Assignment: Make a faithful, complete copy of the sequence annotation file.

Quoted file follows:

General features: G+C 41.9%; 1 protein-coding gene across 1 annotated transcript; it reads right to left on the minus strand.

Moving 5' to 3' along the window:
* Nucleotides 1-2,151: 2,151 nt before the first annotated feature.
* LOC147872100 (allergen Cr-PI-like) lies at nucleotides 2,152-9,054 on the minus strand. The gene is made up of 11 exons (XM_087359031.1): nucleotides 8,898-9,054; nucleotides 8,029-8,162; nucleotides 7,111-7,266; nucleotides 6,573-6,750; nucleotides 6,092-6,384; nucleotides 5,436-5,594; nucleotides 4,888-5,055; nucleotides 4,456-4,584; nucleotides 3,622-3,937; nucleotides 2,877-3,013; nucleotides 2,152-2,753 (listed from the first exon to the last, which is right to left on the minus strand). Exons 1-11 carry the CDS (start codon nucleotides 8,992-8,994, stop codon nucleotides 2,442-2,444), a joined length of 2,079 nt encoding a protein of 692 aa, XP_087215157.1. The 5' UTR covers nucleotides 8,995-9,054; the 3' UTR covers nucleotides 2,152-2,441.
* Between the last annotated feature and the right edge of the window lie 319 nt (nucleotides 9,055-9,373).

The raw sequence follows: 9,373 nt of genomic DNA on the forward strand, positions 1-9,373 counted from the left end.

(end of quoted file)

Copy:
General features: G+C 41.9%; 1 protein-coding gene across 1 annotated transcript; it reads right to left on the minus strand.

Moving 5' to 3' along the window:
* Nucleotides 1-2,151: 2,151 nt before the first annotated feature.
* LOC147872100 (allergen Cr-PI-like) lies at nucleotides 2,152-9,054 on the minus strand. The gene is made up of 11 exons (XM_087359031.1): nucleotides 8,898-9,054; nucleotides 8,029-8,162; nucleotides 7,111-7,266; nucleotides 6,573-6,750; nucleotides 6,092-6,384; nucleotides 5,436-5,594; nucleotides 4,888-5,055; nucleotides 4,456-4,584; nucleotides 3,622-3,937; nucleotides 2,877-3,013; nucleotides 2,152-2,753 (listed from the first exon to the last, which is right to left on the minus strand). Exons 1-11 carry the CDS (start codon nucleotides 8,992-8,994, stop codon nucleotides 2,442-2,444), a joined length of 2,079 nt encoding a protein of 692 aa, XP_087215157.1. The 5' UTR covers nucleotides 8,995-9,054; the 3' UTR covers nucleotides 2,152-2,441.
* Between the last annotated feature and the right edge of the window lie 319 nt (nucleotides 9,055-9,373).

The raw sequence follows: 9,373 nt of genomic DNA on the forward strand, positions 1-9,373 counted from the left end.